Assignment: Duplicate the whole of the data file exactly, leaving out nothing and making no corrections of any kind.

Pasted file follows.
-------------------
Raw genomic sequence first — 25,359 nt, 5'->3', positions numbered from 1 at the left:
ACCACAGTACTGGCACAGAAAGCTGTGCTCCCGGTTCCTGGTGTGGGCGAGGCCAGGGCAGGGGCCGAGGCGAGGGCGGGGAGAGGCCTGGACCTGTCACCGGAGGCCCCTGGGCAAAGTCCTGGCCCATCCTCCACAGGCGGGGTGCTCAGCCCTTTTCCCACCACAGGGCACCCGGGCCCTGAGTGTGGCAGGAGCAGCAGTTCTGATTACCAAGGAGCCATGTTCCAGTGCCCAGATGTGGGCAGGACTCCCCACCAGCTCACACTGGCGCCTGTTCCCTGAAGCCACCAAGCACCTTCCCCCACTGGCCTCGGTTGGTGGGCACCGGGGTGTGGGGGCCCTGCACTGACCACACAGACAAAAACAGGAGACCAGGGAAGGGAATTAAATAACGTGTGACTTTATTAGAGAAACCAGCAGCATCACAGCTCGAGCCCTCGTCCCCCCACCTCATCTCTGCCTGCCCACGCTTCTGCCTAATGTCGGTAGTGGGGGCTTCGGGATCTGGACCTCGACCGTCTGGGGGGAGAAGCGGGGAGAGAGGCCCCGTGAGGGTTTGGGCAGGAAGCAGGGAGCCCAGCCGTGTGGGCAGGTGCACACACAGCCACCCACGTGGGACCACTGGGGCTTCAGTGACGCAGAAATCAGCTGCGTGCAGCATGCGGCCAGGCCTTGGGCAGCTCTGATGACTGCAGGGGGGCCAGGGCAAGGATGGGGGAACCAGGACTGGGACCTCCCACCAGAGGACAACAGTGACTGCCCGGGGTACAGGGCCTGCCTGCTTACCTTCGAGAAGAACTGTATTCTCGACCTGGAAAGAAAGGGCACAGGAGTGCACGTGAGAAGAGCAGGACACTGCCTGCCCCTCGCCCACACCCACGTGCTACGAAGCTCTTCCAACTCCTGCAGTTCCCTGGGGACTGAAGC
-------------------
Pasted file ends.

Raw genomic sequence first — 25,359 nt, 5'->3', positions numbered from 1 at the left:
ACCACAGTACTGGCACAGAAAGCTGTGCTCCCGGTTCCTGGTGTGGGCGAGGCCAGGGCAGGGGCCGAGGCGAGGGCGGGGAGAGGCCTGGACCTGTCACCGGAGGCCCCTGGGCAAAGTCCTGGCCCATCCTCCACAGGCGGGGTGCTCAGCCCTTTTCCCACCACAGGGCACCCGGGCCCTGAGTGTGGCAGGAGCAGCAGTTCTGATTACCAAGGAGCCATGTTCCAGTGCCCAGATGTGGGCAGGACTCCCCACCAGCTCACACTGGCGCCTGTTCCCTGAAGCCACCAAGCACCTTCCCCCACTGGCCTCGGTTGGTGGGCACCGGGGTGTGGGGGCCCTGCACTGACCACACAGACAAAAACAGGAGACCAGGGAAGGGAATTAAATAACGTGTGACTTTATTAGAGAAACCAGCAGCATCACAGCTCGAGCCCTCGTCCCCCCACCTCATCTCTGCCTGCCCACGCTTCTGCCTAATGTCGGTAGTGGGGGCTTCGGGATCTGGACCTCGACCGTCTGGGGGGAGAAGCGGGGAGAGAGGCCCCGTGAGGGTTTGGGCAGGAAGCAGGGAGCCCAGCCGTGTGGGCAGGTGCACACACAGCCACCCACGTGGGACCACTGGGGCTTCAGTGACGCAGAAATCAGCTGCGTGCAGCATGCGGCCAGGCCTTGGGCAGCTCTGATGACTGCAGGGGGGCCAGGGCAAGGATGGGGGAACCAGGACTGGGACCTCCCACCAGAGGACAACAGTGACTGCCCGGGGTACAGGGCCTGCCTGCTTACCTTCGAGAAGAACTGTATTCTCGACCTGGAAAGAAAGGGCACAGGAGTGCACGTGAGAAGAGCAGGACACTGCCTGCCCCTCGCCCACACCCACGTGCTACGAAGCTCTTCCAACTCCTGCAGTTCCCTGGGGACTGAAGC